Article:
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Curriculum*-in-the-Making

A Post-constructivist Perspective

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Wolff-Michael Roth

Curriculum*-in-the-Making theorizes about the living curriculum as an event that is in the making, for the enacted curriculum is something finished, which, only as an object, can be compared to another object. A living curriculum, understood as an event*-in-the-making, leads to a very different appreciation of just what is happening in a classroom. Events* are understood to be in the making so we cannot know the precise nature of what we witness until after completion has been achieved. This book uses lesson fragments to develop a post-constructivist perspective on curriculum that is grounded in a phenomenological approach concerned with understanding the never-ending movement of life. This leads to radically different forms of understanding of curriculum issues such as the subject, ethics, the role of passibility and passivity, the nature of the response, and the learning paradox.
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Chapter 7. From Response-ability to Responsibility

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·  7  ·

FROM RESPONSE-ABILITY TO RESPONSIBILITY

We call forth, and are ourselves summoned by, the words of others. (Holquist, 1990, p. xliv)

[T]he summons is understood only through the response and in it. (Chrétien, 2007, p. 39)

One cannot separate response from responsibility. (p. 3) Source also Chrétien

[T]he one has no sense other than the-one-for-the-other: the diachrony of responsibility constitutes the subjectivity of the subject. (Levinas, 1971, p. 45)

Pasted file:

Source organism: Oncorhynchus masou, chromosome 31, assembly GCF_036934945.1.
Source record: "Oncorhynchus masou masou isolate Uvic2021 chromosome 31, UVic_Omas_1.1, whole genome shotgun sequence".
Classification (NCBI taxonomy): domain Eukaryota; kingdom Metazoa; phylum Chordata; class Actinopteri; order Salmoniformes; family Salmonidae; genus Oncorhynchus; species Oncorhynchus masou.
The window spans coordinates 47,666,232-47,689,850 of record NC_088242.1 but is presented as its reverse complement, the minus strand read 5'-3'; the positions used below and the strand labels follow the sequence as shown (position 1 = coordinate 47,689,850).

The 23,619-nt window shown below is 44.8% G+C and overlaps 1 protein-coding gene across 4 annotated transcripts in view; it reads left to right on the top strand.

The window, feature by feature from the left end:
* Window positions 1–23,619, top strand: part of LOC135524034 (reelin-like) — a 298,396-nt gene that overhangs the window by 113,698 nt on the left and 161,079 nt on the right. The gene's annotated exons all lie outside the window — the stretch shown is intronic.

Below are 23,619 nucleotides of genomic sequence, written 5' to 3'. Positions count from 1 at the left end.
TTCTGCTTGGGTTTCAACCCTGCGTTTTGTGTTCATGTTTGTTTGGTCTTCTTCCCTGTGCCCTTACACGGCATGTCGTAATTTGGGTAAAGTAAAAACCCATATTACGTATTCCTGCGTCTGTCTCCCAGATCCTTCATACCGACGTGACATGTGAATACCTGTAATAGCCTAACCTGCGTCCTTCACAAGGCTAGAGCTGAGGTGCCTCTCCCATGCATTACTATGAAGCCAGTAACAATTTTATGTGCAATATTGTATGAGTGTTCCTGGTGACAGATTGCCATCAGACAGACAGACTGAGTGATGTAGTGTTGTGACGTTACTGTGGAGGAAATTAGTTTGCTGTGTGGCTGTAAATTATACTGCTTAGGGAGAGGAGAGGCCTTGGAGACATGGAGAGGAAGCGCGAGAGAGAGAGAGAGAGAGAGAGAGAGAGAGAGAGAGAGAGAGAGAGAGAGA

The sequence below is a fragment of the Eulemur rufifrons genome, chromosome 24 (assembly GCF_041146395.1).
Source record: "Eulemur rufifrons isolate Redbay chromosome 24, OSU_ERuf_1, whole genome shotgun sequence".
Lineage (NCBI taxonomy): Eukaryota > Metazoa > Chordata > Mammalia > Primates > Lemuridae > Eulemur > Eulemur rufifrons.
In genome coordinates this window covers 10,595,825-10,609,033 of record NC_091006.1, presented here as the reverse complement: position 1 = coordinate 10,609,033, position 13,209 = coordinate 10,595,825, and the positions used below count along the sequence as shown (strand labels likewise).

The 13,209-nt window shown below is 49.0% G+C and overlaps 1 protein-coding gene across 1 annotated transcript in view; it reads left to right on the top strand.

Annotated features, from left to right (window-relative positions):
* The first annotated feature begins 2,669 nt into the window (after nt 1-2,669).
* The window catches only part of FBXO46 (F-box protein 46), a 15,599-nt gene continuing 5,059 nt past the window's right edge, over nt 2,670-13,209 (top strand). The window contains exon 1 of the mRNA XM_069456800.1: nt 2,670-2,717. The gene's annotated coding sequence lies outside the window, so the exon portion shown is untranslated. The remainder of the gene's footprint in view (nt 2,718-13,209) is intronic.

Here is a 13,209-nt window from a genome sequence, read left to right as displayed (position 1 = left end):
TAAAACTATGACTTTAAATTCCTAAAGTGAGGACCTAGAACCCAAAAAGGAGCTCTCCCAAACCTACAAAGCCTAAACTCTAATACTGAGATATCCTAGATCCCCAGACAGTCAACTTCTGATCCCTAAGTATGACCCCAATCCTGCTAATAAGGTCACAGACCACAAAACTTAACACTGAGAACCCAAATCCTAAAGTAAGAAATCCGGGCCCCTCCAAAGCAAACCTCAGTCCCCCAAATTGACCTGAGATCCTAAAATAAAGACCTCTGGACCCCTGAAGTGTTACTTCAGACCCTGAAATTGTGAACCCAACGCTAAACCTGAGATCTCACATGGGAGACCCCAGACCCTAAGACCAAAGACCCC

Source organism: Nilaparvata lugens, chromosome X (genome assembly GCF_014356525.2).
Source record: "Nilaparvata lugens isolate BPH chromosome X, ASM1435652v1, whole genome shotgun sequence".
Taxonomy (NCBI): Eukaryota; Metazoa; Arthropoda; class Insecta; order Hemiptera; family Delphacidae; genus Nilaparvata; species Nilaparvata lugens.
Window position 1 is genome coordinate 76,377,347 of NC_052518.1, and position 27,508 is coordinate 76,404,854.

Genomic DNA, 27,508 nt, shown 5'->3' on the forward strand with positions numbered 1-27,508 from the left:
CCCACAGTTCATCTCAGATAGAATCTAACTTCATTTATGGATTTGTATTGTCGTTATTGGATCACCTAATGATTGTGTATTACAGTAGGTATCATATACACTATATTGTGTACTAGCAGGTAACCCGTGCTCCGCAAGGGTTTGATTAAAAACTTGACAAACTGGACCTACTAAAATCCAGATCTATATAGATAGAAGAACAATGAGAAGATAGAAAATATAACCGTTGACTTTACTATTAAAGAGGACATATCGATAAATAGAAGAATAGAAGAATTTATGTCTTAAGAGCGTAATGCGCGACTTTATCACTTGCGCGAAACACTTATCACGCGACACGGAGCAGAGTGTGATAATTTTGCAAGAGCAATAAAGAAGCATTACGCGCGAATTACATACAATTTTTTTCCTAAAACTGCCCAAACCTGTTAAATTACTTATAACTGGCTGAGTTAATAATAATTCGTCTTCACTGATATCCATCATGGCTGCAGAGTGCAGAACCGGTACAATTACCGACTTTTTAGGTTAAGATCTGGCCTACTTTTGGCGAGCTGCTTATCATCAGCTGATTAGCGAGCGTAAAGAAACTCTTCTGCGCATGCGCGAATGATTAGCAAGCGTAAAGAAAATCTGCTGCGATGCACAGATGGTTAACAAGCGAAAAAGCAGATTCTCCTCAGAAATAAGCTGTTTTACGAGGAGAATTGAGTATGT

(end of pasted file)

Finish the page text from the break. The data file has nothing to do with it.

Constructivist epistemologies focus on ethics as a system of values in the mind – even when previously co-constructed in a social context – against which social agents compare the actions that they mentally plan before performing them. This approach is problematic, as it forces a wedge between thought and action, body and mind, universal and practical ethics, and thought and affect. I develop and exemplify in this chapter a post-constructivist discourse on ethics that centers on the dialogical relation of participants in conversation. This discourse overcomes the problems of the constructivist approach. The practical ethics emerge from this approach is consistent with the dialectical (dialogical) conception of ← 141 | 142 → the world-as-event. I conclude by suggesting that the Saying constitutes a dialectical/dialogical paradigm of a post-constructivist ethics. The Saying inherently is a micro-event*-in-the-making, and we will not know while listening what will have been said when the Saying has come to its end. The Saying therefore is an appropriate figure that goes with all other figures in...

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